In a planographic print the image is printed from a flat matrix, where the image was created on the surface by use of a grease crayon or with greasy ink. To create a planographic print, water (which is repulsed by the greasy image) is washed onto the surface, and then ink (which is held by the greasy image) is applied to the surface. A press is then used to transfer the image to the paper. Lithographs are planographic prints.


Woodcut & Wood Engraving

Both woodcuts and wood engravings entail creating a relief image on a block of wood by cutting away the parts that are not to hold ink. The design is usually drawn directly onto the block and then all other parts are cut away. In a woodcut the image is cut from the block parallel to the grain using a knife or a pointed tool called a graver. In a wood engraving the image is cut using a graver on the end of the grain. A chromoxylograph is an image printed in color from a wood block. Because these processes print in relief, they were often used to illustrate relief typeface books and newspapers.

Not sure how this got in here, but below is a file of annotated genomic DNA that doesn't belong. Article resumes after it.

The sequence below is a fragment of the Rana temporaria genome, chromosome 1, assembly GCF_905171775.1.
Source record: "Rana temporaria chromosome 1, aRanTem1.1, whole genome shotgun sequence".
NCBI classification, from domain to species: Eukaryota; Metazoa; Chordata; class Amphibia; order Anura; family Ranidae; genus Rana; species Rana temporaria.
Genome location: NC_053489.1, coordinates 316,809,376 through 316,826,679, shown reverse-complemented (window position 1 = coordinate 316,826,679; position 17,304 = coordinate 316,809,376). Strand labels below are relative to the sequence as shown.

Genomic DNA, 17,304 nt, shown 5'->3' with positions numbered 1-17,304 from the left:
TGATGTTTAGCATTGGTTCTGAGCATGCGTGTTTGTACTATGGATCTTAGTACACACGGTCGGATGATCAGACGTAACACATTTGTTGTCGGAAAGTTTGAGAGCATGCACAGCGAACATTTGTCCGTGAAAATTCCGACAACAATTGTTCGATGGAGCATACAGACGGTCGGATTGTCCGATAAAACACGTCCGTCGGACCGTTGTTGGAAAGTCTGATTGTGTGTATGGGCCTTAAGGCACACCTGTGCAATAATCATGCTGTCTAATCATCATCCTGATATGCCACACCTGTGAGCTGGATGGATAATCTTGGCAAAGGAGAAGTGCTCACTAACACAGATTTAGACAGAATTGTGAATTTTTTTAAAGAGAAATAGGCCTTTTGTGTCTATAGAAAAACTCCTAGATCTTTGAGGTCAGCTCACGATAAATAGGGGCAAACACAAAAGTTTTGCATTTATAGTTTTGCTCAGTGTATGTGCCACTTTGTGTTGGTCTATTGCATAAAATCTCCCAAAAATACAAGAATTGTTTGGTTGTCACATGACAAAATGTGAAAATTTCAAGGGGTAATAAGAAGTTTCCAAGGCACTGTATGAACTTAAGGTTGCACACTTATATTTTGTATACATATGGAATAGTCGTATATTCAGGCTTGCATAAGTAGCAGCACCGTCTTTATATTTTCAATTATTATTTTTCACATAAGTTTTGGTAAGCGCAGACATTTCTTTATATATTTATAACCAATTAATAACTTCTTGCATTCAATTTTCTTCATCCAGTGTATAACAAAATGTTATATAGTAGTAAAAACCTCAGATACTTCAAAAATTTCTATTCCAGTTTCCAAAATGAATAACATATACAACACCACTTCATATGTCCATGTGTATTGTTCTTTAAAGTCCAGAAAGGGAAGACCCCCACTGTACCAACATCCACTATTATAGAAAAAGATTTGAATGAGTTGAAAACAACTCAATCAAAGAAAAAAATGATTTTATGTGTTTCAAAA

Woodcuts were introduced to Europe in the early fifteenth century (the earliest European woodcut is the "Brussels Madonna" of 1418), but were executed in the Orient as early as the ninth century. The use of woodcuts was spread by the inventions of moveable type and of the printing press in the 1450s. Wood engraving was developed in England in the early eighteenth century, firmly established in Europe by Thomas Bewick at the end of that century, and popularized in America during the Civil War.


Engraving

An engraving (also called a line engraving) is made by incising a design into a metal plate by applying pressure to the plate with a pointed tool called a graver or burin. Engraving is an intaglio process, so prints made in this manner will have a platemark. The term "engraving" is often used to refer in general to all intaglio prints, with the term "line engraving" used to refer to engravings per se. Strong lines and sharp definition are characteristic of engravings. The earliest known line engravings were issued in the fifteenth century. A method of engraving in a steel plate, which allows for finer detail and many more impressions than does copper, was developed by Thomas Lupton in 1822.